We are asking some of our cooperating farmers if they want to pick up some of the spring and fall business that we have had. Look to our website later in the year for announcements on other subscription programs for spring and fall baskets. Thanks again for your loyal support. Rick Lattin”
Well, that’s just how it works here in the desert. No water, no life. You have to do the best you can with what you have so we’ll see how it works out next year for crops and Fresh Veggies in the Desert.
Let me know what you think … I was looking forward to the winter break but now it’s a little sad that I’m watching the CSA change at the same time.
The winter veggies just keep coming! I’m happy to see a nice variety in this week’s CSA share. I am still a little worried, though. It is really dry out there and I know my farm is struggling for water. C’est la vie for gardening in the desert, I suppose?
What was in this week’s box? (All organic from Lattin Farms unless otherwise noted)
And, just in case you wanted to see what autumn looks like from near my house, this is a little fishing hole a few miles from where I live:
The county stocks the pond with trout and we have managed to catch a couple of them. My husband is better at catching than I am but I do enjoy the zen of trying. How about you?
What’s in the box this week?
(all organic from Lattin Farms unless noted otherwise)
What the Cha-Cha? Now, I’m not a rookie to the squash scene at this point but I don’t remember ever seeing a Cha-Cha Kabocha Squash on the menu before now. Have you ever had one?
To me, it looks like a big speckled green pumpkin or, maybe, a flatter watermelon But, I was surprised when I picked it up because it was significantly lighter than expected. According to the instructions/newsletter, it is the best-eating of the mid-size kabocha squashes. “It has a bright yellow flesh that cooks up dry, flaky, sweet and delicious.” I’m thinking it will be a lot like a butternut squash … I guess we will find out soon enough, won’t we?
In case you didn’t already know, the pick-up spot for my CSA is at the local Whole Foods store. Most of the time, I don’t even go inside unless I need some random other item because, after all, I am going home with a huge box of veggies every week. This week, though, was different. I was stopped dead in my tracks because I found my holy grail item of fall. The Honey Crisp Apple. Oooooh, yaaaaa. It’s on like Donkey Kong, my friends.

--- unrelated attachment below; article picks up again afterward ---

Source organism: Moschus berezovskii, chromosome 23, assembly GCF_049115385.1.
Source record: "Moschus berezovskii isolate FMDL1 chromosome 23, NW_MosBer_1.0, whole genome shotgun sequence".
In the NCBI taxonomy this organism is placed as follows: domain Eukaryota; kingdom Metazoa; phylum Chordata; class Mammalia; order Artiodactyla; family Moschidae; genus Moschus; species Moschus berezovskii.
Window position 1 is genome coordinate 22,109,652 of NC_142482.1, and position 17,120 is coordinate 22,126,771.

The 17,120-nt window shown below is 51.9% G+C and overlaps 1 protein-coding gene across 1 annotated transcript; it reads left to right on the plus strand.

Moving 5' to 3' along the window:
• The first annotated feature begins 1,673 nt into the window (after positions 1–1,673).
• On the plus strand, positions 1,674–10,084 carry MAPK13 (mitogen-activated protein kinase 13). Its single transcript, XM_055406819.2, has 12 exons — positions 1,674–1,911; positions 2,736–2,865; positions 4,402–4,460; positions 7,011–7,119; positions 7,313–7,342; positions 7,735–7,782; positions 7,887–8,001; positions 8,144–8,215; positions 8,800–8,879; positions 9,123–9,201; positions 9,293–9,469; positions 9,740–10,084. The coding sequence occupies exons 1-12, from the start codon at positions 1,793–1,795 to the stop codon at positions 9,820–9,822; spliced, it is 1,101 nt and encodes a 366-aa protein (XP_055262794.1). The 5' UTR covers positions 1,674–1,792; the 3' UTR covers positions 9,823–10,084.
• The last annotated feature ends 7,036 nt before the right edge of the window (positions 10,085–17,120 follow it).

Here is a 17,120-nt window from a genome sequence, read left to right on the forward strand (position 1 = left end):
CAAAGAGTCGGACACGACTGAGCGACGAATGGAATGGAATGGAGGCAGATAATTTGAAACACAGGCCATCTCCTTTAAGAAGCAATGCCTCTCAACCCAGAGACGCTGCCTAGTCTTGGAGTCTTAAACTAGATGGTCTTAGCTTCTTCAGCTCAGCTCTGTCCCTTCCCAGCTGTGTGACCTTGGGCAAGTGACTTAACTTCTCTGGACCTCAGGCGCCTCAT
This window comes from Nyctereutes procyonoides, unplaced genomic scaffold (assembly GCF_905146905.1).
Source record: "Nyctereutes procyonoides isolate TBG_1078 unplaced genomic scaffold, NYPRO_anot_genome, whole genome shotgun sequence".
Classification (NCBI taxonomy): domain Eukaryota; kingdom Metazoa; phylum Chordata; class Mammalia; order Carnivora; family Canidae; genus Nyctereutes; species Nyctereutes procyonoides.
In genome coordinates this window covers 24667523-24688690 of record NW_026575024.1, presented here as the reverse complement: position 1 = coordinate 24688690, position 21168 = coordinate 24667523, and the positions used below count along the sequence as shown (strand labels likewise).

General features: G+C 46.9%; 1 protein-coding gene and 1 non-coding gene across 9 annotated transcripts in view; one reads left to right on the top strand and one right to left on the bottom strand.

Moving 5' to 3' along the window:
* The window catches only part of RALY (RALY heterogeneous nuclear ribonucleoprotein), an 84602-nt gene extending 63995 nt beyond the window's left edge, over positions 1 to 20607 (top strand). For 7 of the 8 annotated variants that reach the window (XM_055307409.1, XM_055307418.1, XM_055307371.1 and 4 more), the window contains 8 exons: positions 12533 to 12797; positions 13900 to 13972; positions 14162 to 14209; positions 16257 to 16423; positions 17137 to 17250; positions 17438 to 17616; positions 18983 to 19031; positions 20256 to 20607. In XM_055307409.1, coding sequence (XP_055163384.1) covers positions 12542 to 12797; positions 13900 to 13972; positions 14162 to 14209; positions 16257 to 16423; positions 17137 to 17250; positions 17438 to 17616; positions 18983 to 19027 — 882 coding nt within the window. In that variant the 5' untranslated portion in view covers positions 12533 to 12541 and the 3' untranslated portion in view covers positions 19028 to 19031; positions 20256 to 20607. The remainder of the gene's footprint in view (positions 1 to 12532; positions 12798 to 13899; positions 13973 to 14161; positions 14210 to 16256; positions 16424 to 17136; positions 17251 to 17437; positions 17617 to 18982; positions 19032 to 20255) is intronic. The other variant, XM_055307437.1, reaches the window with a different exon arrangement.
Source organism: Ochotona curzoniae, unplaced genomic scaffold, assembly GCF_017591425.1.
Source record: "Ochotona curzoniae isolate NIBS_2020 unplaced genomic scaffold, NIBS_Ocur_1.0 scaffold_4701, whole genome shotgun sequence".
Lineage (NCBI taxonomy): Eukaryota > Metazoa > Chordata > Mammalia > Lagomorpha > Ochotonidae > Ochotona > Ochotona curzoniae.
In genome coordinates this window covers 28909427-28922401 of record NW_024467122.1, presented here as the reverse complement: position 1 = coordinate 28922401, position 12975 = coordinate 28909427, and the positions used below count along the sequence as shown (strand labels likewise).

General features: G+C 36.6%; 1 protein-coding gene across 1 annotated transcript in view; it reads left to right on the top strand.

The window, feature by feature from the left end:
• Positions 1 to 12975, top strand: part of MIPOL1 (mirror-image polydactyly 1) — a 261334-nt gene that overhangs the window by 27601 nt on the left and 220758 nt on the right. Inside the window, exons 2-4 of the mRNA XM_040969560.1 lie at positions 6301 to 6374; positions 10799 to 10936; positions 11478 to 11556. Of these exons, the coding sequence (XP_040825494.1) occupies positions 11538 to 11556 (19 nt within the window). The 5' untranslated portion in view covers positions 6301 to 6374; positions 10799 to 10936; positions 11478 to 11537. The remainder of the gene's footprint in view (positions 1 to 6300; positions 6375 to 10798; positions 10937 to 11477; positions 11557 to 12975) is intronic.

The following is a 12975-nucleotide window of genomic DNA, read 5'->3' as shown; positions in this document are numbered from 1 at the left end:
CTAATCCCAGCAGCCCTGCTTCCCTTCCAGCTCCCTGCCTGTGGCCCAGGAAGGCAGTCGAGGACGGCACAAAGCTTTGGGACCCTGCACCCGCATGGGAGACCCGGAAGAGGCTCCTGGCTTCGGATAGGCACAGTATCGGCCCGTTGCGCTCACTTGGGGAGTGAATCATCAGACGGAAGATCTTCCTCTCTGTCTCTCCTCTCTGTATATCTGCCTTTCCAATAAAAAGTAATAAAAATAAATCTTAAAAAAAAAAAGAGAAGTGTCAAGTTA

I bought a whole bag of these beauties and, after I eat myself sick on just plain old apples, I’m going to make a recipe suggested by Rachel’s Table, Seasonal Sangria. Check her out, she knows how to get it done …
My house was overrun by onions and it was time to do something. Something radical, like make an entire meal out of basically just onions. French onion soup time!
I adapted a recipe from Rachel Ray to get the job done. Why? Because she speaks the language of simple and savory–that’s my style.
Heat a heavy soup pot over medium heat while thinly slicing the onions. Add the butter to the pot and melt. Add the onions, garlic, bay leaves, thyme, salt and pepper and gently caramelize, stirring frequently, for 30 minutes. If the onions begin to brown too quickly at the edges before they caramelize, turn the heat down a bit. Deglaze the pan with the wine, then let reduce for 1 minute while stirring. Add the stock and the Worcestershire sauce and simmer for 15 minutes more.
Meanwhile, place an oven rack in middle of the oven and heat the oven to 250˚F.
Place a cooling rack over a baking sheet and arrange the bread slices on it. Toast the bread for 15 minutes. Switch the broiler on. Top the bread with lots of mounded cheese and broil for 2-3 minutes to melt the cheese.
Ladle the soup into shallow bowls and stir in a tablespoon of sherry per bowl, if desired. Set four cheesy croutons into each bowl and serve.
Here’s how it went down at my house. I used a mandolin for all of the onions. It is an awesome tool–just make sure you don’t cut a finger off, that blade is sharp!
I ended up filling this pot with onions and letting them cook down. It took forever. This is not a 30-minute meal.
And, because I love a good short cut (and I didn’t have a french baguette at the time), I took a full bag of croutons and broiled some cheese on top. Easy-peasy.
The crouton idea was perfect. They added a little extra salt and seasoning to the mix and then soaked up the broth nicely.
Mmmmm, mmmm good.
This recipe was in the weekly instructions/newsletter for my CSA box. It is originally credited to Black Sheep Farm in Ontario, Canada, Fresh Food Nation by Martha Holmberg.
Stuffed Baked Acorn Squash